The last plate of the alchemical Splendor Solis series is also the most unfathomable. This picture is a lot like the inaugurating one with the black sun in that we are once again some distance outside the walls of an anonymous city. We can no longer perceive bubbly children at play or a group of conscientious women going about their domestic choirs. There’s no motherly love, no reminder of mundane tasks that need to be completed on a daily basis. In fact, there isn’t a single human being in sight! It appears as though we’ve left the sphere of the personal altogether and landed on terrain that is much more impartial and detached.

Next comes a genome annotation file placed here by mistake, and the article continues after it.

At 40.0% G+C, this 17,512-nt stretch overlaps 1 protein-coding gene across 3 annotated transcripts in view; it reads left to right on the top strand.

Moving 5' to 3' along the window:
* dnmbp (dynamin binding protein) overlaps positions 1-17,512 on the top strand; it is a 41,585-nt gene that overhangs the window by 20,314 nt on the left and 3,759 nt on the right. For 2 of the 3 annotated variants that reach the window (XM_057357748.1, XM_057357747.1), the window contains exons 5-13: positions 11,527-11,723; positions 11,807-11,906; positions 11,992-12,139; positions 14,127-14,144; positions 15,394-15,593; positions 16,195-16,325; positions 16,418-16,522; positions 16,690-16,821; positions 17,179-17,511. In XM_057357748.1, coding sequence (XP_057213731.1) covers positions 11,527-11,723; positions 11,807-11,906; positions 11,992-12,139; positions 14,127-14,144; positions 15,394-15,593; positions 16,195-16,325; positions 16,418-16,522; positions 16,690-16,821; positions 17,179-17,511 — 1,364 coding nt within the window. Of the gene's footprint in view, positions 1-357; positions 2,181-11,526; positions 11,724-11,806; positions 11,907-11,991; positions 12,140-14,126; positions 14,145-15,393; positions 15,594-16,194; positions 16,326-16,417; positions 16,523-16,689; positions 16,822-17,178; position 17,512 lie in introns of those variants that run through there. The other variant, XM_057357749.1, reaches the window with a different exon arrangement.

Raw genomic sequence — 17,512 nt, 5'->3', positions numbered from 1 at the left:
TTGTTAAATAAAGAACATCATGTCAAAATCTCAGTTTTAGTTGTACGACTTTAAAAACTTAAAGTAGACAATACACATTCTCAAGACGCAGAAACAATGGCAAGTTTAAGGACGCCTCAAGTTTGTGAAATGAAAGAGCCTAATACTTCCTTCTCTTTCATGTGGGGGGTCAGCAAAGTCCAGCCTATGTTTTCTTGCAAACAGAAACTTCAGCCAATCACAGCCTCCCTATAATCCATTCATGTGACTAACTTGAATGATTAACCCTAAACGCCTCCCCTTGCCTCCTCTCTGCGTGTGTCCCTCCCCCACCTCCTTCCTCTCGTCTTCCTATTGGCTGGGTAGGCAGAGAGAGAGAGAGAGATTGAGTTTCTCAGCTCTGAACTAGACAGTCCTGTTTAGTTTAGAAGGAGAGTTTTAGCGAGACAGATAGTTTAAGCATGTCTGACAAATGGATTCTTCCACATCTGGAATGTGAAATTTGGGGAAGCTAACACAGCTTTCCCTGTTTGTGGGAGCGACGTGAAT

The city itself, together with the surrounding countryside and a river that courses towards its fortifications, is blanketed over by a menacing grey shadow. For reasons unknown to us the unfettered rays of the sun are incompetent, seemingly unable to illuminate the surface of the earth. In the foreground a cluster of ghastly tree stumps protruding from a subtle carpet of green shrubs remind us of nature’s inexhaustible cycle of birth, death, and regeneration. Irrespective of the kingdom to which they belong, all earthly creation is bound by these laws and will ultimately suffer the same fate. Looking skyward, we see that the sun has just broken free from the boundaries of the horizon and will soon trace its familiar arc all the way to the uppermost stratum of the sky. How do we know that it’s dawn and not dusk? The truth is that we can’t really be sure, though the position of the plate as a culminating aspect of the alchemical opus suggests the former. The aurora always comes after a dark night of the soul, not beforehand. Moreover, the numinous presence of the sun is prodigious; the spindles of light projecting from the corona pierce the furthest corners of the cosmos and illuminate even the most concealed pocket of darkness. It’s markedly human features advocate the belief that there’s a hidden intelligence or conscious entity behind the basic blueprints of creation. The direction of its gaze indicates the perusal of something that is beyond the perceptive reach and comprehension of all earthbound creatures, great and small.